Heat: How We Can Stop The Planet Burning
By George Monbiot
The premise of Heat is that the world’s rich nations needs to cut their carbon emissions by 90% by 2030 if we are to prevent global temperatures from rising 2º above pre-industrial levels. Monbiot then goes on to show how this cut can be achieved whilst allowing us to maintain a similar standard of life to the one we now enjoy. This cut will involve a carbon rationing system that applies equally to all, a radical change in the way we build houses, a complete overhaul of the National Grid, involving a combination of carbon capture and various forms of renewable energy, a switch from the current shopping model to large warehouses and home deliveries, and a transport system that is more logical.
The only carbon intensive sector in which Monbiot is unable to find a way of cutting emissions is the aviation industry – it seems the only solution is to fly less. Monbiot admits that this is a difficult thing to tell people, not least because he recognises the impact his own travels around the world have had on his life and views. It’s also something that I find challenging to face up to. I enjoy flying and I hope in the future to be able to visit more far-flung corners of the world. But as Monbiot points out:
Recognizing that it was possible for a human being to fly; then that it was possible for a human being to fly long distances; then that it was possible for many humans to do so; then that it was possible for you to do so, required a series of imaginative leaps. It required the construction by the people of the twentieth century of a possible world which did not exist before...Recognising that while it is still possible for a human being to fly, it will no longer be possible for many humans to do so, indeed that it will no longer be possible for you to do so, requires a similar series of imaginative efforts.
Throughout Monbiot brings to light absurdities, such as the fact that coach stations are currently situated in town centres, meaning that coaches have to go out of their way, battling through traffic and one way systems, in order to pick people up. Instead, Monbiot proposes a transport system whereby coach stations are closer to the motorway, with shuttle buses to connect the town centre to the coach stations. This system would drastically reduce the usually lengthy coach journeys – a huge factor in my own reluctance to use coaches. This seems like such a logical and obvious system, yet we seem content to grumble about the current system. When looking at supermarkets Monbiot points out the absurdity of door-less freezers and fish counters that use bright – and thus, very warm – lights to make the fish glisten attractively, whilst also keeping the fish on ice and using a lot of energy to maintain these cold temperatures. This battle between heat and cool in our supermarkets seems ridiculous once Monbiot points it out.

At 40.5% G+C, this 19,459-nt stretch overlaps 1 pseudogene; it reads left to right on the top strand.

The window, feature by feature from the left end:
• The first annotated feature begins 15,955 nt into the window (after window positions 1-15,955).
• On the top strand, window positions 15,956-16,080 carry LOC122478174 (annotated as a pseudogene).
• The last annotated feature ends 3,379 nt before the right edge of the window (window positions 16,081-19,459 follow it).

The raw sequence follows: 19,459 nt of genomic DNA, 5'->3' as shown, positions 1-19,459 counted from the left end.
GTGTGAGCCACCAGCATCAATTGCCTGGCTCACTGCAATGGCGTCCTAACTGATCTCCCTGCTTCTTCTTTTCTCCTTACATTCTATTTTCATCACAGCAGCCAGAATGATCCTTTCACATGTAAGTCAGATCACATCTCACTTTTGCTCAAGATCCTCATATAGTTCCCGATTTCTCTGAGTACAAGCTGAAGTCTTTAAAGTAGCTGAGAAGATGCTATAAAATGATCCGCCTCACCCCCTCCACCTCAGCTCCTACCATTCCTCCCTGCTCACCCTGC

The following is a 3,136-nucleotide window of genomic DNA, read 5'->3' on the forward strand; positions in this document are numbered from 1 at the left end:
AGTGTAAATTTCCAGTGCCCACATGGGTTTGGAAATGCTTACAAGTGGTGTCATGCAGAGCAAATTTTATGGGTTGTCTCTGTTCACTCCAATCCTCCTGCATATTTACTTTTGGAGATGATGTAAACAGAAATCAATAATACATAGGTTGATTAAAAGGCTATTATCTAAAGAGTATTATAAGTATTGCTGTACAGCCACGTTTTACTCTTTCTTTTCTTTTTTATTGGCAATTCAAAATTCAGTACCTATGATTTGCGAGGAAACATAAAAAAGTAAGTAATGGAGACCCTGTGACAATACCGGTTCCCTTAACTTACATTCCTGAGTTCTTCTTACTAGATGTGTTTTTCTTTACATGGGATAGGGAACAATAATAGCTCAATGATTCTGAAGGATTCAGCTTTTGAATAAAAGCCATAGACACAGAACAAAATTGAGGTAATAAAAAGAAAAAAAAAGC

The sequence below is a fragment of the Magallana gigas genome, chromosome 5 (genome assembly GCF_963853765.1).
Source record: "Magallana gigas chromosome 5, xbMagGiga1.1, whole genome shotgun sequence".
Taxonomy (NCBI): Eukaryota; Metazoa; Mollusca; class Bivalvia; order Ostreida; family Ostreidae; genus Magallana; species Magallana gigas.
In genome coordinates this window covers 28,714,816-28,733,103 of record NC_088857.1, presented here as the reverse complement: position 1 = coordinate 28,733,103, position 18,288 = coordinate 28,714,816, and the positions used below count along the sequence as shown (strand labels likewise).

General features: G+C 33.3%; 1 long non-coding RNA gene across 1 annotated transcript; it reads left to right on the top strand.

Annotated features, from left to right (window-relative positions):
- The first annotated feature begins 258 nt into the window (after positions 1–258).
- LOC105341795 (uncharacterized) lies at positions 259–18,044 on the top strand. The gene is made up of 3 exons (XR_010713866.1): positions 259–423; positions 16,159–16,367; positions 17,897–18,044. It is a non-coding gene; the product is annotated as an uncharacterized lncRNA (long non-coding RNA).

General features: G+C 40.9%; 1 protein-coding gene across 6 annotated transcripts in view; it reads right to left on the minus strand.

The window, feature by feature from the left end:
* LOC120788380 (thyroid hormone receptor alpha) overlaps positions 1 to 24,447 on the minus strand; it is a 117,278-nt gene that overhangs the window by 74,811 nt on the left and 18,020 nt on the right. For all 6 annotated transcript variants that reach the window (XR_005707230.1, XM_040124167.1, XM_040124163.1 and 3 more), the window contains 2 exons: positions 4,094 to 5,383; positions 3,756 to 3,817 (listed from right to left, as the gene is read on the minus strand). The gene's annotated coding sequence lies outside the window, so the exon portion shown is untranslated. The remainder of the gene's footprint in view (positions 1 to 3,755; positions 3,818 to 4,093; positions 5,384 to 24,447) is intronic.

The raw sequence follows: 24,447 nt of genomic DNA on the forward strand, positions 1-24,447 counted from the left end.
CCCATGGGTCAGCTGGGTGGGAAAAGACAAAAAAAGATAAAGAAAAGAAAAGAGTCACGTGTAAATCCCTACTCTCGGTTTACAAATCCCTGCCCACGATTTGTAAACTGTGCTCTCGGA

The cover of Heat states that the book is “Myth-busting, hypocrite-baiting, exhilarating, awe-inspiring, killer-fact packed...” Clearly this is designed to attract readers, although there is some truth in it. Monbiot does indeed bust some myths. For example – a myth I myself had bought into – that the scientific community is divided about whether recent increases in global temperatures have been man made or not. This uncertainty was in fact generated by the oil companies, for obvious reasons. Monbiot is also not afraid to bring to light hypocrisies, even on the part of fellow environmentalists. Indeed, Monbiot goes so far as to state that even he is a hypocrite, since he doesn’t lead a truly carbon free lifestyle. The book is packed with facts; Monbiot has clearly done his research and is always thorough about checking for alternate motives. There are also a lot of figures in the book, and I did at times find myself skimming over them, trusting that he’d done his maths correctly, but this didn’t seem to affect the over all message of the book. ‘Exhilarating’ and ‘awe-inspiring’ are a bit of an exaggeration, but I did find myself feeling more motivated to take action and make changes to my own lifestyle.
If you're hoping for a book that will reassure you and allow you to carry on your merry way, then don't read Heat. Heat isn't about telling you everything is going to be okay. The message is that things need to change fast and it won't be enough to simply recycle a few more bits of paper. It will mean giving up flying, consuming less and putting more pressure on the government. It will mean taking an imaginative leap, completely re-imagining our lives and giving up the sense of entitlement we have been raised to feel. Alternately, as Monbiot puts it, “I might make people so depressed about the state of the planet that they stay in bed all day, thereby reducing their consumption of fossil fuels.”